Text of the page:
In contrast to Wachta et al., who investigated 14 % mortality for patients with peritonitis after intestinal perforation, our study revealed a higher overall mortality (31 %). This can be explained by the inclusion of only septic patients with increased APACHE II scores > 20 (vs. APACHE II 14.3). Besides the lack of prospective randomized studies a comparison of studies on surgical source control ist nearly impossible. This is due to incoherence in the group of patients with intestinal perforation: While patients with perforations requiring intensive care have a very poor prognosis, patients with iatrogenic perforation show an improved survival [18, 22]. Perforations due to an ischemia of the bowel have a very bad prognosis. With a 1 year-mortality of more than 70 % patients with secondary peritonitis due to postoperative complications have the worst outcome [4]. Generally peritonitis is a negative predictor for patients’ outcome after intestinal perforation. In our study an early surgical intervention tends to result in lower rates of peritonitis (group I 88 % vs. Group II 92 % vs. Group III 100 %). This goes in line with the differences in mortality we could determine.

To minimize the incoherence of the study group the patients with complications after surgery like anastomotic leakage or ischemia were excluded from the study cohort. Nevertheless this important group of patients for the surgeons everyday-life should be analyzed in future studies.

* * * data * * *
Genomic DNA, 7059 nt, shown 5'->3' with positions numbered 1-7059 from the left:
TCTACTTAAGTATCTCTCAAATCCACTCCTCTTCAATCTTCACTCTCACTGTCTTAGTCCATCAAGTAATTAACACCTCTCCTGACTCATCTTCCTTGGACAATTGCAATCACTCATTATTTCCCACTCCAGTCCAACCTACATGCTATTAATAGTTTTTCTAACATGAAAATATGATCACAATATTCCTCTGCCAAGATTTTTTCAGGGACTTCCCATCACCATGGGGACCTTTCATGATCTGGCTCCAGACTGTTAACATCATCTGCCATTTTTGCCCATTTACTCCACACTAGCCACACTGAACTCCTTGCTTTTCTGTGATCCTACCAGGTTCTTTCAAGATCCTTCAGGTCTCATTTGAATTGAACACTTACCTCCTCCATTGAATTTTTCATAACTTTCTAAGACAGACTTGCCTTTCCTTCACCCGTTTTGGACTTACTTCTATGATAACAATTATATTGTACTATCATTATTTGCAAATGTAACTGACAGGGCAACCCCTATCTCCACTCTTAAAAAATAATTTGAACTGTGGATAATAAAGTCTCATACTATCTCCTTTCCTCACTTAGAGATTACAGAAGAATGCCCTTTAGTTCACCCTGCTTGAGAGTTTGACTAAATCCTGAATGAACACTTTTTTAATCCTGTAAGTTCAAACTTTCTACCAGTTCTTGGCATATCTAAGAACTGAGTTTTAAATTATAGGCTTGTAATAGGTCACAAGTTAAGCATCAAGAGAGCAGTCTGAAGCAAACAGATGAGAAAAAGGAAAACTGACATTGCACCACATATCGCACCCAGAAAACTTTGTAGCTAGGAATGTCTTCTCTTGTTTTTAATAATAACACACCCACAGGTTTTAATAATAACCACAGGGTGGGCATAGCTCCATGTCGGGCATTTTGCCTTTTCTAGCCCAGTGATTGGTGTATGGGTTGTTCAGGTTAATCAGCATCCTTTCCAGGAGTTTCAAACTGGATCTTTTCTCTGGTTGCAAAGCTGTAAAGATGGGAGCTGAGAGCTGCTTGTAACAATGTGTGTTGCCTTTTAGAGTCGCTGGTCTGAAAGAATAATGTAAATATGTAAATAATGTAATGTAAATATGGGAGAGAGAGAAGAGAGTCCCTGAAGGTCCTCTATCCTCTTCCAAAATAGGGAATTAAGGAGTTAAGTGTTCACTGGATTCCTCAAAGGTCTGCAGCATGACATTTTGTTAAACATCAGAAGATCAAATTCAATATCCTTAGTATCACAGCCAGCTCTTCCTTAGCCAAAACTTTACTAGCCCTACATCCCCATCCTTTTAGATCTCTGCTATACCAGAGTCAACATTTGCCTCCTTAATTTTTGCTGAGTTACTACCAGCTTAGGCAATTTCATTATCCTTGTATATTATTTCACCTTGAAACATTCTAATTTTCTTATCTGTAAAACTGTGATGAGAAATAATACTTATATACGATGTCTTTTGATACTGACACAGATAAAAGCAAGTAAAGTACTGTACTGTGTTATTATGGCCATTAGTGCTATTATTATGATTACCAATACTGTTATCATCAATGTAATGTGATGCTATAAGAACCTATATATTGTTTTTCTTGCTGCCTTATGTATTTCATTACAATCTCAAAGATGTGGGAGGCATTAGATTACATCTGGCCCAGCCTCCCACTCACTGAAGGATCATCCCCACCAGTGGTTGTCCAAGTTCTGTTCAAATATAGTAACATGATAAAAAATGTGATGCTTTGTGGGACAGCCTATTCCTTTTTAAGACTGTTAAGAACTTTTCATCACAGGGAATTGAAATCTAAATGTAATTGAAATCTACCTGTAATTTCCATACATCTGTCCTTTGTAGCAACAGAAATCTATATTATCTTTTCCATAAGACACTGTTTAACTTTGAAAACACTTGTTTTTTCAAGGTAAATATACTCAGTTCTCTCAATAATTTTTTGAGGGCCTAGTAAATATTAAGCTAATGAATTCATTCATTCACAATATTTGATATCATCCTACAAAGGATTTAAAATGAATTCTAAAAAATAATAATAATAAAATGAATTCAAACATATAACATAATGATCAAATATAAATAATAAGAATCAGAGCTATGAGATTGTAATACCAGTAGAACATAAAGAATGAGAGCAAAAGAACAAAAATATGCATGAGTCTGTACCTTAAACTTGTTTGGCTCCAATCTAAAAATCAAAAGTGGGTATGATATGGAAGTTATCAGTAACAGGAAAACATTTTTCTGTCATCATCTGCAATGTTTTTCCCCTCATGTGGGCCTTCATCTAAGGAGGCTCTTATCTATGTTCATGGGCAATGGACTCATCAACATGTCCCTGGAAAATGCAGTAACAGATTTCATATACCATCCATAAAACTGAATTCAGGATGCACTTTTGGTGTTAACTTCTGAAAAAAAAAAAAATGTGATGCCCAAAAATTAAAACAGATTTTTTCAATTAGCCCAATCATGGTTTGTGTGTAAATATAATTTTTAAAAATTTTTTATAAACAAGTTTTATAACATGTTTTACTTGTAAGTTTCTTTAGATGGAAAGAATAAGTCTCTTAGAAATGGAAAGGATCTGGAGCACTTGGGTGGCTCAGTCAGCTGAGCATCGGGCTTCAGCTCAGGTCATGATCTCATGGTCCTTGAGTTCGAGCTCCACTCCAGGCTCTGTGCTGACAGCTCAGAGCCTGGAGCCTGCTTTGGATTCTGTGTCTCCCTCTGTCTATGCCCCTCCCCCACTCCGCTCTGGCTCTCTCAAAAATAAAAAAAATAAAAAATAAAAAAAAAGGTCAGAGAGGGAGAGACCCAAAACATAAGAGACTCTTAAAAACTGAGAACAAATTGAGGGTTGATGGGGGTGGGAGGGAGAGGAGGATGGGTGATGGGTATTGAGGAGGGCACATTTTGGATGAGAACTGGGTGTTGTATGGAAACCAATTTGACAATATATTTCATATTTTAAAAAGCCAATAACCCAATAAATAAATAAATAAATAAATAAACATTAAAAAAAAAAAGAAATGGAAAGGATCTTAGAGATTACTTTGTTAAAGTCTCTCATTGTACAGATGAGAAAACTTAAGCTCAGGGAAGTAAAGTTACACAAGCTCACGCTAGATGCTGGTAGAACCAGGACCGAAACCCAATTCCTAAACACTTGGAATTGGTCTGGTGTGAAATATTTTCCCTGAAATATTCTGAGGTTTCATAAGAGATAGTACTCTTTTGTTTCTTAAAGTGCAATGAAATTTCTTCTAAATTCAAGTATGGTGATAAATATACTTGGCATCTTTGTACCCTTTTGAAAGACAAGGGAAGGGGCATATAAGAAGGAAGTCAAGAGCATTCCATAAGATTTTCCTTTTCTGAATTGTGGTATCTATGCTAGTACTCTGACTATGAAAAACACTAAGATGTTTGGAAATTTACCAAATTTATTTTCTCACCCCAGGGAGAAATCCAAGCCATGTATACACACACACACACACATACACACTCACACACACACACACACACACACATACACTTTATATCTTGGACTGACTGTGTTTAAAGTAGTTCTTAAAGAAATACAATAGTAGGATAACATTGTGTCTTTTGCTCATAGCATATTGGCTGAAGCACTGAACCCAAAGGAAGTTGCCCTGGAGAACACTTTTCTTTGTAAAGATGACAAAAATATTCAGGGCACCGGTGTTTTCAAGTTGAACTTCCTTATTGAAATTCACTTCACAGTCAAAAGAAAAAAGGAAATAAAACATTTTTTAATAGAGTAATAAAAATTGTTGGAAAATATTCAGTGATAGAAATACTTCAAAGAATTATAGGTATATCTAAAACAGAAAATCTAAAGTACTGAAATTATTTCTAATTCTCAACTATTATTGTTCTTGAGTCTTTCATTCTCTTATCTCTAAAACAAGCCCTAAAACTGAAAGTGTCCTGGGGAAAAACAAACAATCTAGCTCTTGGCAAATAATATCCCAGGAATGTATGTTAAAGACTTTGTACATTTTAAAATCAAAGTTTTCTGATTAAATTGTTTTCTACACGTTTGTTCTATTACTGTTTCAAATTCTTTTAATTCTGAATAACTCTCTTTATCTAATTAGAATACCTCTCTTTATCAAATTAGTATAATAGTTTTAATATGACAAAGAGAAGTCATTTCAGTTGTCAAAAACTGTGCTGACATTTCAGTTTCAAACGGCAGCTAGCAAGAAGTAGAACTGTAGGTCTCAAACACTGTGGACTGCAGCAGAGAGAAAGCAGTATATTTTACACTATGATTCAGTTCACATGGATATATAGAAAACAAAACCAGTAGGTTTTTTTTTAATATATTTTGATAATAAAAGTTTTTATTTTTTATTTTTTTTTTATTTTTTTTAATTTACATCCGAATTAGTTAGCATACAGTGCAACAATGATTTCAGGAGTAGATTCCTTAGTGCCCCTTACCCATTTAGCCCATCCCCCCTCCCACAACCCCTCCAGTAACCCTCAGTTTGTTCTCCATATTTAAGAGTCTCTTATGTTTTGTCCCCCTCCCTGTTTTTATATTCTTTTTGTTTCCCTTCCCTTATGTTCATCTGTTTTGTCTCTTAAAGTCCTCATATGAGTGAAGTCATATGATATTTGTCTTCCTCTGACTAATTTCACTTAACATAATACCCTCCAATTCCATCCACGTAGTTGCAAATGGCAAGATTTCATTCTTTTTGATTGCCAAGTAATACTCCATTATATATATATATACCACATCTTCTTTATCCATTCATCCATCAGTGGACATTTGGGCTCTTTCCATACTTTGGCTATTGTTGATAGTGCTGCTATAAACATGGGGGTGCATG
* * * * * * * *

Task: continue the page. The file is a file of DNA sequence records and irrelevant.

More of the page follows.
This incoherence in the group of septic patients in general also reflects the contradictory results on the impact of a rapid or delayed initiation of antimicrobial therapy on the mortality of septic patients: The prospective, objective multicenter study from Ferrer et al. revealed, that only an early broad-spectrum antibiotic treatment within one hour is life-saving for the septic patient [23]. However, source control was not tested in this study. These data underline the results of Kumar et al., who determined the impact of delays in initiation of an effective antibiotic treatment on the mortality of septic shock patients. Each hour of delay in the adminitration of antimicrobials was associated with a decreased survival of 5–10 % [24]. Despite its wide adoption, whether this practice is of benefit for all septic patients is still controversial. Hranjec et al. analyzed 1483 patients concerning an aggressive (early start of antimcirobial treatment) vs. conservative (start of antibiotics as soon as the infection objectively was confirmed) treatment modality. Interestingly, the benefitial effects of an early administration of antibiotics were not detectable in the hemodynamic stable surgical patient [25]. Detailed analysis of the study protocols reveals that the beneficial effects of a rapid initiation of antimicrobial pharmacotherapy especially can be found for the subgroup of patients with a septic shock, a group, which also received antibiotics in the Hranjec study immediately.